People should not think that, ‘Well they picked these specific people to be on the board, so they’re going to side with Temple.’ That’s absolutely not true LUPE PORTILLO

COMMUNIT Y RESIDENT

Board’s future. “I’m glad we finally got [the district] started,” Briley said. “We’ll start having more meetings and bringing in more people from the community and take it from there.” Bill Bergman, the vice president for public affairs, told The Temple News in February that the SSD Board members

were chosen from community residents that meet regularly with the university, and their opinions on issues like the proposed stadium were not taken into consideration. It may have been better for the university to select property developers to sit on the SSD Board, because they may be encouraged to give money to the district in the future, Robinson said. The university should have more open meetings with community residents to determine issues the SSD Board will focus on, Robinson added. Specifically, she’s concerned that parking isn’t part of the district’s plans. Robinson also believes the boundaries of the district are flawed. New student housing is being built as far west as 19th Street, she said, but the district ends at 18th. The Temple News examined trash-related sanctions and complaints within the borders of Poplar Street to Lehigh Avenue from south to north and from 6th Street to 25th from east to west. Only 13.8 percent of the more than 11,000 trash-related 311 complaints in the area made from 2015-19 were located within the districts’ borders. The trash issue should have been addressed years ago, she said. And the district shouldn’t have started without a broader conversation with community members. “Having a person with no expertise on the board will leave us still with trash on the street, still with the bad community relations, still wasted time,” Robinson said. “And then when the money goes, we’re back to square one.” will.bleier@temple.edu @will_bleier Julie Christie contributed reporting.

temple-news.com


NEWS PAGE 7

TUESDAY, APRIL 9, 2019

POLITICS

Program to curb longtime resident taxes changed The Longtime Owner Occupants Program will freeze the property value for some longtime residents. BY HAL CONTE Political Beat Reporter North Philadelphia community members, upset with what they view as the city’s prioritization of large-scale developers, met with government leaders last week. City Council President Darrell Clarke, who represents the city’s 5th District that includes Temple University’s Main Campus, discussed changes to the Longtime Owner Occupants Program. The program freezes property assessment values if they increased by 50 percent or more from the previous year, and the resident lived in their home for 10 years or more. During the meeting on Wednesday at the Philadelphia Military Academy at Elverson, one community member compared the city’s efforts to attract development while residents lack affordable housing to “taking a glass of unspoiled milk and dumping it into spoiled milk.” City Council established LOOP in 2014 as a hedge against rising property values in gentrified areas of the city, like near Main Campus. Updated guidelines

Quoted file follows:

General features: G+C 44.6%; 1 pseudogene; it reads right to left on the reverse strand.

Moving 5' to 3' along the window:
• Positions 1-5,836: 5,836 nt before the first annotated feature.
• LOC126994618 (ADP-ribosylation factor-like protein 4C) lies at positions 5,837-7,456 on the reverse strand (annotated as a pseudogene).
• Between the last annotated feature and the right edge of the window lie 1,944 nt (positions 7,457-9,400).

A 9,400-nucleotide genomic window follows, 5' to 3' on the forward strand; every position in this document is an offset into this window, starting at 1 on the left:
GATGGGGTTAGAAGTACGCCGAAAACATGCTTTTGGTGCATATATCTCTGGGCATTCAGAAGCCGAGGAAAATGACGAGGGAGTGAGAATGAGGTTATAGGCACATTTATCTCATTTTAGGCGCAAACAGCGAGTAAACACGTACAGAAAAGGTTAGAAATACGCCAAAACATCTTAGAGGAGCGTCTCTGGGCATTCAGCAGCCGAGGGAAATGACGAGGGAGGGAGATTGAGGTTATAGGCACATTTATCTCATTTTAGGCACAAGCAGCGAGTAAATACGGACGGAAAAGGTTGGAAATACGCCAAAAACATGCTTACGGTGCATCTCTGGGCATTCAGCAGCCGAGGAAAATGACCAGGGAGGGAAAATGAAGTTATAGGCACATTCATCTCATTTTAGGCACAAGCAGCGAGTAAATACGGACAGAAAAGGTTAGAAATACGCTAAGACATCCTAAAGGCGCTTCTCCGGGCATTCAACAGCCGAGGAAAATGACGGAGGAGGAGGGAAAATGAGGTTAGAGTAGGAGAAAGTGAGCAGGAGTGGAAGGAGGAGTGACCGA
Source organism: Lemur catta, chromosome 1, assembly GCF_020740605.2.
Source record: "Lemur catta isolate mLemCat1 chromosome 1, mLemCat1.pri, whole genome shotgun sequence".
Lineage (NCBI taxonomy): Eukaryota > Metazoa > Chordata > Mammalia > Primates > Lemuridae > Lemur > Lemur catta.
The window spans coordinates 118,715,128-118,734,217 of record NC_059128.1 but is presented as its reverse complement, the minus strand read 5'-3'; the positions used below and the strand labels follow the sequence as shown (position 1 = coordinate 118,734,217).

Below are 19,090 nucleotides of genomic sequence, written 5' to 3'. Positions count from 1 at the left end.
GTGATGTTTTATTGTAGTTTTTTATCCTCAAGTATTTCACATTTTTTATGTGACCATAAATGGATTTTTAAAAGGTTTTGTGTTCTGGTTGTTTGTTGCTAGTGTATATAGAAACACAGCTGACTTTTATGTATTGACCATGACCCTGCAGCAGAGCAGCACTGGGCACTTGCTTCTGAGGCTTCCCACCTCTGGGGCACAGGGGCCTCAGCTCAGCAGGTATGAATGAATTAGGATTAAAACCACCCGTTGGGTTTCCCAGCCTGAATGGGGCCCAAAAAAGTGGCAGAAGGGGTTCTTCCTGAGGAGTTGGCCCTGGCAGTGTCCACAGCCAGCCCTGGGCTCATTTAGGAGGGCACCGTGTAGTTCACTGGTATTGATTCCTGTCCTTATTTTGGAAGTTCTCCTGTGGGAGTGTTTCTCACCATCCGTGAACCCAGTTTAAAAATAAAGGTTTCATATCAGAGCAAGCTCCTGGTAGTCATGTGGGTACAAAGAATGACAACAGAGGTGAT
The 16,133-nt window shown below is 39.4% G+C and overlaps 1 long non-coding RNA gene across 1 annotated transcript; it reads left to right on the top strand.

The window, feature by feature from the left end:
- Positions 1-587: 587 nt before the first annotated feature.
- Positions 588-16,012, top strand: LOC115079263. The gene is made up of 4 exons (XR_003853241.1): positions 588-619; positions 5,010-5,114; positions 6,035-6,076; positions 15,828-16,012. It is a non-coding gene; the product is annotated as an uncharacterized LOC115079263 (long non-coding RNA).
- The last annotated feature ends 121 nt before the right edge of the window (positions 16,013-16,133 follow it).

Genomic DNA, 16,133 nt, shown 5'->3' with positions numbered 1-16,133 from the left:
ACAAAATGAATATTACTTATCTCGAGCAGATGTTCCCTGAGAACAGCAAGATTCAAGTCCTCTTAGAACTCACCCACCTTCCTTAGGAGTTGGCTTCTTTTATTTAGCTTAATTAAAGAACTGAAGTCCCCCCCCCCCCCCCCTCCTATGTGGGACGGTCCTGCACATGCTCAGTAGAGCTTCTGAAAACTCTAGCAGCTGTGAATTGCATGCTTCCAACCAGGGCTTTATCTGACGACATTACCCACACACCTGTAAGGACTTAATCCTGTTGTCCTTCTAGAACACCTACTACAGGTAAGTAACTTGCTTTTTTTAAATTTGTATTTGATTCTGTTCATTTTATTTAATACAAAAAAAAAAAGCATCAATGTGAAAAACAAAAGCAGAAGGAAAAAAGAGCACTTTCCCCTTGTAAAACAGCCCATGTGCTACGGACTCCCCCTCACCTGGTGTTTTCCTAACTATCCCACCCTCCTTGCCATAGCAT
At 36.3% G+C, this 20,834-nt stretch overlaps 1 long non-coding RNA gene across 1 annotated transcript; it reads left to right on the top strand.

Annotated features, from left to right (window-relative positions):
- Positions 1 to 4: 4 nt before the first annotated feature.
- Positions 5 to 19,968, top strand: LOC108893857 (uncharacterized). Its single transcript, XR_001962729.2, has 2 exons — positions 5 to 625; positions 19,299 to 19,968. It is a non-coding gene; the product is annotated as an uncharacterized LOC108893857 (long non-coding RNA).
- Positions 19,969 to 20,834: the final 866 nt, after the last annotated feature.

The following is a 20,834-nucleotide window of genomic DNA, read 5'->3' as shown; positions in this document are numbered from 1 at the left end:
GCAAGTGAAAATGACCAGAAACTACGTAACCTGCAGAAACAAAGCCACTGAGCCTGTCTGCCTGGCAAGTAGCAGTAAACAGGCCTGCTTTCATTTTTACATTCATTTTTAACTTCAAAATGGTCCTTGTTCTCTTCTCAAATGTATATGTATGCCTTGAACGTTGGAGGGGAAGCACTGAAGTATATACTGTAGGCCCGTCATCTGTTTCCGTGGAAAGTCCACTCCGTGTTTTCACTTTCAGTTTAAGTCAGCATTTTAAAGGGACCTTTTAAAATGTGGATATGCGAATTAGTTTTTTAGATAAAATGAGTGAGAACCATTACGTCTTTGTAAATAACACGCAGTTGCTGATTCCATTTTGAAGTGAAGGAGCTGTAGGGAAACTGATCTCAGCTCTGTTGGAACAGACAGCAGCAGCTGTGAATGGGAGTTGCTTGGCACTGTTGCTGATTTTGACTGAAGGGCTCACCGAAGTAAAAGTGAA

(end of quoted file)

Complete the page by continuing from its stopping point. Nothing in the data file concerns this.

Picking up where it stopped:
for the program, which were rolled out on Friday, expand the program’s criteria to homeowners whose assessments increased by 50 percent or more, instead of tripling, as previously required. LOOP locks in that assessment for as long as the value of the home remains below $180,000, which is a $100,000 increase from the program’s previous requirement. This will increase the number of residents covered by the program. It enrolled 15,981 homeowners as of Feb. 12, wrote Vicki Riley, a public relations officer for the city, in an email to The Temple News. Despite the program’s expansion, the number of eligible homeowners LOOP helps will remain small, said Rod Johnson, a public policy professor. “Fifty percent is a pretty big increase but it’s a tight distinction,” Johnson said. “It seems a little more flexibility there is something the public might want.” More than 35 percent of all properties are overassessed, the Inquirer reported in January. The median value of owner-occupied, single-family homes in Philadelphia surged in 2019 assessments, with an increase of more than 10 percent. “Why did [my property taxes] go up so high? Over $1,000 in one year,” said James Barnette, a 64-year-old retiree

who lives on Bouvier Street near Rockland. Clarke spoke alongside state Sen. Sharif Street, whose district also includes Main Campus, and other elected officials on Wednesday. Clarke stressed that he is addressing these problems by amending the LOOP. “If your property taxes went high sky because somebody built luxury housing, if your taxes go up 100 percent, 150 percent, that’s a problem,” Clarke said during the meeting. “We brought that level down much lower.” As a result of changes, some residents will see their property taxes go down in 2019, Clarke added. Even before the flawed property assessments, development increased home values, causing issues in the city’s 5th District. Residents at the meeting faulted Philadelphia’s 10-year property tax abatement and Temple’s presence for gentrification. “The tax abatement was a good thing, but they’re destroying it, because [my taxes] went up by $1,000 just like that,” Barnette said. “In regards to Temple buying everything, they’re pushing everyone out,” he added. “It was alright for a while, now it’s just these politicians with Temple, they do what they want to do.”